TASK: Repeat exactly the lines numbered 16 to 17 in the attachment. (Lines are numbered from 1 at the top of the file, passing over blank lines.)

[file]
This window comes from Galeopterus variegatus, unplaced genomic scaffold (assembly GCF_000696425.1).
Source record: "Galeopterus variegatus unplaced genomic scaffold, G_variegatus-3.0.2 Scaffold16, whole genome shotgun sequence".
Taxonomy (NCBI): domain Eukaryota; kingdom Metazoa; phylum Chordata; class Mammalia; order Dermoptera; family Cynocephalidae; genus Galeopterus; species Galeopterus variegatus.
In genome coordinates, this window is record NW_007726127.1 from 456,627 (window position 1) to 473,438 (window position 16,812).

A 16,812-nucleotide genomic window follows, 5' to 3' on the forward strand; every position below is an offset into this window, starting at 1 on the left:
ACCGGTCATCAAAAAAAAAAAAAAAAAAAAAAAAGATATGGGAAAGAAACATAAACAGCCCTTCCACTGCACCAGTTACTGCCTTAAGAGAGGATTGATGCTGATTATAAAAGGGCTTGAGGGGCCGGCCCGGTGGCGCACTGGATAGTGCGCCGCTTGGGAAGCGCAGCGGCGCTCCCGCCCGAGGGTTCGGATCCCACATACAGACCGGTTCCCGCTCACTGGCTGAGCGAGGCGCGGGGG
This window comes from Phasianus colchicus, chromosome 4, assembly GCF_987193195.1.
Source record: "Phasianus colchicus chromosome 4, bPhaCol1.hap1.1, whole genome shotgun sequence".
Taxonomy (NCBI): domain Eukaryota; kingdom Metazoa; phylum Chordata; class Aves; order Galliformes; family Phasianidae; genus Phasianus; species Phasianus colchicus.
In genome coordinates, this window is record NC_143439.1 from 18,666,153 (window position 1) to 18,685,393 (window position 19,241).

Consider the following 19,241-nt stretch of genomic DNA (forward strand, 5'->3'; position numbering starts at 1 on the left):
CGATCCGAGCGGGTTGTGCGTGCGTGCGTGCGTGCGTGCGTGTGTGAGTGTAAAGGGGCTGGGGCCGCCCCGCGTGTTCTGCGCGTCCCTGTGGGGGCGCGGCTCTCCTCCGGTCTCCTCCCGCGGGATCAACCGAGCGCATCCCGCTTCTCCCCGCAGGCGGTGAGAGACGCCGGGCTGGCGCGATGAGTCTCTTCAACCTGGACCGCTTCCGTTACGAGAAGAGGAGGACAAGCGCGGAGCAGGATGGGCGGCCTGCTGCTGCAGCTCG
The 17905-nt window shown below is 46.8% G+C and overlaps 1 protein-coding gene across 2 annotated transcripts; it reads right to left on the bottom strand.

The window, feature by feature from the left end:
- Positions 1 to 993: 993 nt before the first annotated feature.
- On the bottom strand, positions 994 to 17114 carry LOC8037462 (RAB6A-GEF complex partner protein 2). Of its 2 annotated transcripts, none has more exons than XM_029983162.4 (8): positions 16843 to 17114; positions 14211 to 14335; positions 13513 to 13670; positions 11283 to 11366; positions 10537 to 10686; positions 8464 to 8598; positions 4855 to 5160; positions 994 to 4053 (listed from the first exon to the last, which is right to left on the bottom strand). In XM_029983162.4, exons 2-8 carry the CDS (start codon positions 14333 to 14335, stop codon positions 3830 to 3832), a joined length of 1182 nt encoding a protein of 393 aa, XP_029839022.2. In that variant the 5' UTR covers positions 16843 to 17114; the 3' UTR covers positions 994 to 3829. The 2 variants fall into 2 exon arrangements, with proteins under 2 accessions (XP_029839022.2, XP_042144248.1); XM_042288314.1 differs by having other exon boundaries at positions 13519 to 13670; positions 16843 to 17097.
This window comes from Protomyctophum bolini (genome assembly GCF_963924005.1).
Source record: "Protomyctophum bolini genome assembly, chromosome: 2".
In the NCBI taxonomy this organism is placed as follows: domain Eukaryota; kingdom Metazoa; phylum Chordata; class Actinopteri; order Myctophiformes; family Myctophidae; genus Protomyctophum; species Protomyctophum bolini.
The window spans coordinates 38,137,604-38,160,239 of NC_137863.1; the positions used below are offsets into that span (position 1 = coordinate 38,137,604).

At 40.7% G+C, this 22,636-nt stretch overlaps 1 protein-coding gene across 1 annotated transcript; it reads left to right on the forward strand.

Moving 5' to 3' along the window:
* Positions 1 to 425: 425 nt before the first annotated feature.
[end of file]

- On the bottom strand, positions 994 to 17114 carry LOC8037462 (RAB6A-GEF complex partner protein 2). Of its 2 annotated transcripts, none has more exons than XM_029983162.4 (8): positions 16843 to 17114; positions 14211 to 14335; positions 13513 to 13670; positions 11283 to 11366; positions 10537 to 10686; positions 8464 to 8598; positions 4855 to 5160; positions 994 to 4053 (listed from the first exon to the last, which is right to left on the bottom strand). In XM_029983162.4, exons 2-8 carry the CDS (start codon positions 14333 to 14335, stop codon positions 3830 to 3832), a joined length of 1182 nt encoding a protein of 393 aa, XP_029839022.2. In that variant the 5' UTR covers positions 16843 to 17114; the 3' UTR covers positions 994 to 3829. The 2 variants fall into 2 exon arrangements, with proteins under 2 accessions (XP_029839022.2, XP_042144248.1); XM_042288314.1 differs by having other exon boundaries at positions 13519 to 13670; positions 16843 to 17097.
This window comes from Protomyctophum bolini (genome assembly GCF_963924005.1).